Socrates (469-399 BCE) was a fifth-century Athenian philosopher whose critical reasoning set the standard for subsequent Western philosophy. Since he left no writings of his own, we must rely upon contemporary writers such as Aristophanes and Xenophon for information about his life and work.
As a pupil of Archelaus during his youth, Socrates showed a great deal of interest in the scientific theories of Anaxagoras, but he later abandoned his inquiries into the physical world and began an investigation unto the development of moral character. Having served with some distinction as a soldier at Delium and Amphipolis during the Peloponnesian War, he dabbled in the political turmoil that consumed Athens after the War, and then retired to work as a stonemason and raise his children with his wife, Xanthippe. After inheriting a modest fortune from his father, the sculptor Sophroniscus, Socrates began to give full-time attention to inventing the practice of philosophical dialogue.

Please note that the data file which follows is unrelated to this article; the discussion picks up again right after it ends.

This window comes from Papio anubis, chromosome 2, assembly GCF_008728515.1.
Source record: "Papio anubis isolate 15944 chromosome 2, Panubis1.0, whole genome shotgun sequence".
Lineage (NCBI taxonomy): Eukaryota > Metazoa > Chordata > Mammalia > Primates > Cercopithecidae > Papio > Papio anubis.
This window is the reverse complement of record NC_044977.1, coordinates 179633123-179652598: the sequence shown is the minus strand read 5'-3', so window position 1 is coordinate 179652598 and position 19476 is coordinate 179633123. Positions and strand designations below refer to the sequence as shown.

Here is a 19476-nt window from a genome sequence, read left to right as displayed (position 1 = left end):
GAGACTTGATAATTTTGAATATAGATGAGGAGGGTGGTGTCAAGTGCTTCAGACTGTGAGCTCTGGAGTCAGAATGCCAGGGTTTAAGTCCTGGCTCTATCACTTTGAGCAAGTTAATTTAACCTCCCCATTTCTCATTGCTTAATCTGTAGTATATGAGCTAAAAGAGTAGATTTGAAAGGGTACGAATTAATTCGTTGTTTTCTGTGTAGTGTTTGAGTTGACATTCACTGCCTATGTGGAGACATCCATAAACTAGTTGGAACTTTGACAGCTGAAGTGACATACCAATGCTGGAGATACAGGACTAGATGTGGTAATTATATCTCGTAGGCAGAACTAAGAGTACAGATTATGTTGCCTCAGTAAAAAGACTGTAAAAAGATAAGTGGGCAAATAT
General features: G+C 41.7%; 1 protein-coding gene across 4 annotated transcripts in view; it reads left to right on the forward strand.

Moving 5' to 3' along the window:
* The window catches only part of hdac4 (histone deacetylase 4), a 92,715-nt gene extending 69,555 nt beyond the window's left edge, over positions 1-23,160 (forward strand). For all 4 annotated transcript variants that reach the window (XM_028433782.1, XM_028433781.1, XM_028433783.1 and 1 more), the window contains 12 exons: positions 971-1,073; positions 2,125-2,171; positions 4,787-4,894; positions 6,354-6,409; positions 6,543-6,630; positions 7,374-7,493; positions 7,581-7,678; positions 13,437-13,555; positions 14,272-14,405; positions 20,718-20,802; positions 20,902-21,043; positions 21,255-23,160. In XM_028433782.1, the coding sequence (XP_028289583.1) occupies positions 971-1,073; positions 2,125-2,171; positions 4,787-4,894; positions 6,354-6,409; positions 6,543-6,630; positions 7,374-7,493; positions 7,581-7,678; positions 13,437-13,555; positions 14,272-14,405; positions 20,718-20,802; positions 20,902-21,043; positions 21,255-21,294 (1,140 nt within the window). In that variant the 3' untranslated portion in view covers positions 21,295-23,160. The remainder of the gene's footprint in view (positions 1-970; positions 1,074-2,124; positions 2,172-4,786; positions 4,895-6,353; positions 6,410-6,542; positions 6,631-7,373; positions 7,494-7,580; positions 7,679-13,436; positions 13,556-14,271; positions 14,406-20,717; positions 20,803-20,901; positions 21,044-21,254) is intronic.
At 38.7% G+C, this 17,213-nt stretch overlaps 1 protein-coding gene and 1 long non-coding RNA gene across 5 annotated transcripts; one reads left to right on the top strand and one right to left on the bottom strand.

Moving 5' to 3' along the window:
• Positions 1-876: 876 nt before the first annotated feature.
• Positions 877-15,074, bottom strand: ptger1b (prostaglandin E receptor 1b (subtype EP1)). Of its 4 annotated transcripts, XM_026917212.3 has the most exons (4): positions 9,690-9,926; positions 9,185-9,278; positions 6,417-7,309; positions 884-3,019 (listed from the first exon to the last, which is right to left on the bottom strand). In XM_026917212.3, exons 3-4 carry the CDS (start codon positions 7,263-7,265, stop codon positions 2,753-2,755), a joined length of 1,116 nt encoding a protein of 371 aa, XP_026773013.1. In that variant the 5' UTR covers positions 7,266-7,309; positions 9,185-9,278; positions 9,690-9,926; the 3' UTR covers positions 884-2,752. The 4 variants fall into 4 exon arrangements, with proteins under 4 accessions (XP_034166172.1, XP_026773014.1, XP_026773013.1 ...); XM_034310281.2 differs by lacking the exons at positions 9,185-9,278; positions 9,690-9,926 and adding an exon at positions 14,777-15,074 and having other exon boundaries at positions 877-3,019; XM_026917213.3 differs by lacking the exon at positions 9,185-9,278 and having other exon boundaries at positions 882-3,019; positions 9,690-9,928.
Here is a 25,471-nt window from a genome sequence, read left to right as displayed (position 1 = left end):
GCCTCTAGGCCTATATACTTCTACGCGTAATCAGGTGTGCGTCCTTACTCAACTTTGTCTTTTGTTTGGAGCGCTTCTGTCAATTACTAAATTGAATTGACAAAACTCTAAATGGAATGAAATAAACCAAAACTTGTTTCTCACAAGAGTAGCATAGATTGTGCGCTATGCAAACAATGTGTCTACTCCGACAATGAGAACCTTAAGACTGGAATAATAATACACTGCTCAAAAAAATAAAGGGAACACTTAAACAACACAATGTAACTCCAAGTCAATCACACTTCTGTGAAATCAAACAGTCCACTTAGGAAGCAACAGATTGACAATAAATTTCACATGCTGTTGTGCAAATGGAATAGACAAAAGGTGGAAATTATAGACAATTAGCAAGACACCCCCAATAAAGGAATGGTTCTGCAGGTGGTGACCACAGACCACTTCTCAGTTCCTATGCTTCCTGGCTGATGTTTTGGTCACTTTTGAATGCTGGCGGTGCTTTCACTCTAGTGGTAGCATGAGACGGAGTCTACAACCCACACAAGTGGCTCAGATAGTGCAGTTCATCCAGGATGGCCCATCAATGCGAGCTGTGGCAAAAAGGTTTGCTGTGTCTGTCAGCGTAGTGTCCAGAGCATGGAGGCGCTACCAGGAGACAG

For the rest of his life, Socrates devoted himself to free-wheeling discussions with the aristocratic young citizens of Athens, insistently questioning their unwarranted confidence in the truth of popular opinions, even though he often offered them no clear alternatives. Unlike the professional Sophists of the time, Socrates did not accept payment for his work with students and many of them were fanatically loyal to him. However, their parents were often displeased with his influence on their children since he was controversial political figure. Although the amnesty of 405 prevented his prosecution for his political activities, an Athenian jury convicted him of corrupting the youth and interfering with the religion of the city and they sentenced him to death in 399 B.C.E. Accepting this outcome with remarkable grace, Socrates drank hemlock and died in the company of his friends and disciples.
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